Extreme measure: How angry are American drivers? AAA has the answer


Cars are wonderful things.

They allow us to go places and do things that would be much more difficult without them. And don’t get us started on how exciting it is to get behind the wheel of a new vehicle.

But excitement sometimes has a darker side.

It’s called road rage – and August is the month it’s worst.

Road rage apparently is a more troubling issue than many of us might have imagined, based on a recent survey of 2,705 drivers by the AAA Foundation for Traffic Safety.

Among other results, the organization’s survey showed that “nearly two in three drivers believe that aggressive driving is a bigger problem today than three years ago, while nine out of 10 believe aggressive drivers are a serious threat to their personal safety.”

“The most alarming findings suggest that approximately eight million U.S. drivers engaged in extreme examples of road rage, including purposefully ramming another vehicle or getting out of the car to confront another driver,” wrote Michael Green of AAA.

Depth of the problem

But that eight million is just the tip of the iceberg, survey findings suggest.

Angry and aggressive behaviors during the year preceding the survey included the following, along with the percentage and number of drivers who admitted to them:

  • Purposefully tailgating – 51 percent, 104 million drivers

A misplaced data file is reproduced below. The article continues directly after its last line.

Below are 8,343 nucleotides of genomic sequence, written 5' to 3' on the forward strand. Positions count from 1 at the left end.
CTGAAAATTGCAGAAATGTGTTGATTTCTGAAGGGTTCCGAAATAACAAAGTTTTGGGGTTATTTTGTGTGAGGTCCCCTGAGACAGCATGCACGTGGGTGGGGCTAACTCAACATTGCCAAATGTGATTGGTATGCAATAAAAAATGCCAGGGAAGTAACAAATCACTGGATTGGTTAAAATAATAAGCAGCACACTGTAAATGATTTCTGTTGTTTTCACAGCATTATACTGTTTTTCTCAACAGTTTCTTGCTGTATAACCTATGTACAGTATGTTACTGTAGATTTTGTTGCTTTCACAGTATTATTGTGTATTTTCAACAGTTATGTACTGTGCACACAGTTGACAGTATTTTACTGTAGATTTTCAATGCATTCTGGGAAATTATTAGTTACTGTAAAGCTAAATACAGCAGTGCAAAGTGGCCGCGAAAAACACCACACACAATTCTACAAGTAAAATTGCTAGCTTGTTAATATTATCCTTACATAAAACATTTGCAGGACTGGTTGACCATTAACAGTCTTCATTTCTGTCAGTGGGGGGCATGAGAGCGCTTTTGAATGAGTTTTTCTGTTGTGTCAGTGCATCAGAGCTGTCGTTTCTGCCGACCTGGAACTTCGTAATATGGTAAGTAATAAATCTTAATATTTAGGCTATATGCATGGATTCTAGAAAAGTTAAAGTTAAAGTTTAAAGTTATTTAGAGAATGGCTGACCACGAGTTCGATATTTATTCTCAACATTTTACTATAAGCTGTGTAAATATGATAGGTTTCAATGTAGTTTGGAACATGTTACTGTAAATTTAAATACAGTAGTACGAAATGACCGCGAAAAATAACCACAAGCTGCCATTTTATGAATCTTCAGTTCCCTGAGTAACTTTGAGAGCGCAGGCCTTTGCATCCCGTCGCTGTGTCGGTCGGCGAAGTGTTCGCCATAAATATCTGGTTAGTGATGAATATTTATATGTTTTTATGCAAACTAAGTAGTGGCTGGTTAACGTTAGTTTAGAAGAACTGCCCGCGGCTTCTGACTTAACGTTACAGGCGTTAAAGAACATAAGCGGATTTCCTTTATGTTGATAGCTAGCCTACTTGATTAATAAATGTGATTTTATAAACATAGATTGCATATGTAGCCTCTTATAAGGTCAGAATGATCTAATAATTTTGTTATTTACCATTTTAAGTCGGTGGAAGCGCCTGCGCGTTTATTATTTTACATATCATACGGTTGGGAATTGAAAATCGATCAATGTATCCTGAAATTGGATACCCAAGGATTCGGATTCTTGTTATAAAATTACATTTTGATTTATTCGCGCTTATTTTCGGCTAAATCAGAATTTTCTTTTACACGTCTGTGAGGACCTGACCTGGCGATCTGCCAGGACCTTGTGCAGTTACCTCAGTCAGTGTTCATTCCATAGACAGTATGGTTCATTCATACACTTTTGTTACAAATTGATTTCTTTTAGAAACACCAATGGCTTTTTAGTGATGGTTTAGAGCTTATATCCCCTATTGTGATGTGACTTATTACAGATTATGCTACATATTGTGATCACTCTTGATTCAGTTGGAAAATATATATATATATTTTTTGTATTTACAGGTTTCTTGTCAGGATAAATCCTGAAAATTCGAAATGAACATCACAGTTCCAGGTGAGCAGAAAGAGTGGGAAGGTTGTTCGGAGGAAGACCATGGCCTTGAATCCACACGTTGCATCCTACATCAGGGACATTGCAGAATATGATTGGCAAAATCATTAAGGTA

• Yelling at another driver – 47 percent, 95 million
  • Honking to show annoyance or anger – 45 percent, 91 million
  • Making angry gestures – 33 percent, 67 million
  • Trying to block another vehicle from changing lanes – 24 percent, 49 million
  • Cutting off another vehicle on purpose – 12 percent, 24 million
  • Getting out of a vehicle to confront another driver – 4 percent, 7.6 million
  • Bumping or ramming another vehicle on purpose – 3 percent, 5.7 million

Heat of the moment

“Inconsiderate driving, bad traffic and the daily stresses of life can transform minor frustrations into dangerous road rage,” said Jurek Grabowski, foundation director. “Far too many drivers are losing themselves in the heat of the moment and lashing out in ways that could turn deadly.”

“It’s completely normal for drivers to experience anger behind the wheel, but we must not let our emotions lead to destructive choices,” said Jake Nelson, director of traffic safety advocacy and research.

“Don’t risk escalating a frustrating situation, because you never know what the other driver might do. Maintain a cool head, and focus on reaching your destination safely.”

And AAA wasn’t the only organization that found evidence of a road rage epidemic.

The Auto Insurance Center recently analyzed more than 65,500 Instagram social media posts hashtagged #RoadRage and reported on where and when it’s most prevalent. We’ll take a look at those and other findings next week in Part 2 of our four-part series #RoadRage in America.

In the weeks that follow, we’ll give you a chance to find out whether you’re a road rager (Part 3) and how to avoid getting into road rage situations (Part 4).

Until then, be careful out there.

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